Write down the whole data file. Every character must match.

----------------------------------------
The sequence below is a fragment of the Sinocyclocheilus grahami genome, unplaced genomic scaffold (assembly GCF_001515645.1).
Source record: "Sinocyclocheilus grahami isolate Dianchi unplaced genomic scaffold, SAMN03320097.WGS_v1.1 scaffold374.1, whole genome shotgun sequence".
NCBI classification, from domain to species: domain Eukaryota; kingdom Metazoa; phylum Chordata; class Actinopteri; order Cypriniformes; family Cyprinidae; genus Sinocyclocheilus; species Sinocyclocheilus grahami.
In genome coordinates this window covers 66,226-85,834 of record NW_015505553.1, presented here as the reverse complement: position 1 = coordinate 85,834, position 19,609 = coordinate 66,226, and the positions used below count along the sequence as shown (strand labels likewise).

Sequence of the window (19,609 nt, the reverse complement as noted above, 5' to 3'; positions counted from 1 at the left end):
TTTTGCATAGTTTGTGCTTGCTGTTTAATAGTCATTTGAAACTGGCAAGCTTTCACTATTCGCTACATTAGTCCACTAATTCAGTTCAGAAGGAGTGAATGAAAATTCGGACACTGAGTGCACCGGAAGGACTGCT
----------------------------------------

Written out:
The sequence below is a fragment of the Sinocyclocheilus grahami genome, unplaced genomic scaffold (assembly GCF_001515645.1).
Source record: "Sinocyclocheilus grahami isolate Dianchi unplaced genomic scaffold, SAMN03320097.WGS_v1.1 scaffold374.1, whole genome shotgun sequence".
NCBI classification, from domain to species: domain Eukaryota; kingdom Metazoa; phylum Chordata; class Actinopteri; order Cypriniformes; family Cyprinidae; genus Sinocyclocheilus; species Sinocyclocheilus grahami.
In genome coordinates this window covers 66,226-85,834 of record NW_015505553.1, presented here as the reverse complement: position 1 = coordinate 85,834, position 19,609 = coordinate 66,226, and the positions used below count along the sequence as shown (strand labels likewise).

Sequence of the window (19,609 nt, the reverse complement as noted above, 5' to 3'; positions counted from 1 at the left end):
TTTTGCATAGTTTGTGCTTGCTGTTTAATAGTCATTTGAAACTGGCAAGCTTTCACTATTCGCTACATTAGTCCACTAATTCAGTTCAGAAGGAGTGAATGAAAATTCGGACACTGAGTGCACCGGAAGGACTGCT